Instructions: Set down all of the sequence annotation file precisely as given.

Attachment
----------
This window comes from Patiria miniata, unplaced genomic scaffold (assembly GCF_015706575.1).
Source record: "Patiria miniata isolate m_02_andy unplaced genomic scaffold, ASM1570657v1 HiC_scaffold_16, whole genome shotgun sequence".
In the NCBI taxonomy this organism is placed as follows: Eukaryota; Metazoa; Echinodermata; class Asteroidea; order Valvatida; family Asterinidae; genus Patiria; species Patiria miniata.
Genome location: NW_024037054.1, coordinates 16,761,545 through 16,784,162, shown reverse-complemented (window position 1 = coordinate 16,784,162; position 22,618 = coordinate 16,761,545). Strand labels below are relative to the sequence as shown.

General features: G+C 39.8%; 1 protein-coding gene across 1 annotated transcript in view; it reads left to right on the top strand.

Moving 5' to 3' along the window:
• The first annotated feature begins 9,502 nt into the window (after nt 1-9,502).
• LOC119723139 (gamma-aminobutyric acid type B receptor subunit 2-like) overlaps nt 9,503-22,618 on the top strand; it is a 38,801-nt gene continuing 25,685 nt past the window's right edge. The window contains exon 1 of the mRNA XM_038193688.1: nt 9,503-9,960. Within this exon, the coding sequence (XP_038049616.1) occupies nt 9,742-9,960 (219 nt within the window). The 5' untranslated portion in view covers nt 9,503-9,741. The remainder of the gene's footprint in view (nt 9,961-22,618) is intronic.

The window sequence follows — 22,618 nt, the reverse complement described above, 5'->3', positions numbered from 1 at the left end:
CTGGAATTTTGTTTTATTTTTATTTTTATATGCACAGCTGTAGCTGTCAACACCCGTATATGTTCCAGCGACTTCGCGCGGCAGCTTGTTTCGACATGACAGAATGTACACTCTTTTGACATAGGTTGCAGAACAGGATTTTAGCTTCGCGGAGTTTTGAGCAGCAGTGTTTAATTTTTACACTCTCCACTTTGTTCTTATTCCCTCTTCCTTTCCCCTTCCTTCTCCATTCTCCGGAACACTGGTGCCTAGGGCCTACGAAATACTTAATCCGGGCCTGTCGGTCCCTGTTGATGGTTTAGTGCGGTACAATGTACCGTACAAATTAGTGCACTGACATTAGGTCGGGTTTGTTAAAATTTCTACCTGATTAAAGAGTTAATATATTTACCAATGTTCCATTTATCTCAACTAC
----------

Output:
This window comes from Patiria miniata, unplaced genomic scaffold (assembly GCF_015706575.1).
Source record: "Patiria miniata isolate m_02_andy unplaced genomic scaffold, ASM1570657v1 HiC_scaffold_16, whole genome shotgun sequence".
In the NCBI taxonomy this organism is placed as follows: Eukaryota; Metazoa; Echinodermata; class Asteroidea; order Valvatida; family Asterinidae; genus Patiria; species Patiria miniata.
Genome location: NW_024037054.1, coordinates 16,761,545 through 16,784,162, shown reverse-complemented (window position 1 = coordinate 16,784,162; position 22,618 = coordinate 16,761,545). Strand labels below are relative to the sequence as shown.

General features: G+C 39.8%; 1 protein-coding gene across 1 annotated transcript in view; it reads left to right on the top strand.

Moving 5' to 3' along the window:
• The first annotated feature begins 9,502 nt into the window (after nt 1-9,502).
• LOC119723139 (gamma-aminobutyric acid type B receptor subunit 2-like) overlaps nt 9,503-22,618 on the top strand; it is a 38,801-nt gene continuing 25,685 nt past the window's right edge. The window contains exon 1 of the mRNA XM_038193688.1: nt 9,503-9,960. Within this exon, the coding sequence (XP_038049616.1) occupies nt 9,742-9,960 (219 nt within the window). The 5' untranslated portion in view covers nt 9,503-9,741. The remainder of the gene's footprint in view (nt 9,961-22,618) is intronic.

The window sequence follows — 22,618 nt, the reverse complement described above, 5'->3', positions numbered from 1 at the left end:
CTGGAATTTTGTTTTATTTTTATTTTTATATGCACAGCTGTAGCTGTCAACACCCGTATATGTTCCAGCGACTTCGCGCGGCAGCTTGTTTCGACATGACAGAATGTACACTCTTTTGACATAGGTTGCAGAACAGGATTTTAGCTTCGCGGAGTTTTGAGCAGCAGTGTTTAATTTTTACACTCTCCACTTTGTTCTTATTCCCTCTTCCTTTCCCCTTCCTTCTCCATTCTCCGGAACACTGGTGCCTAGGGCCTACGAAATACTTAATCCGGGCCTGTCGGTCCCTGTTGATGGTTTAGTGCGGTACAATGTACCGTACAAATTAGTGCACTGACATTAGGTCGGGTTTGTTAAAATTTCTACCTGATTAAAGAGTTAATATATTTACCAATGTTCCATTTATCTCAACTAC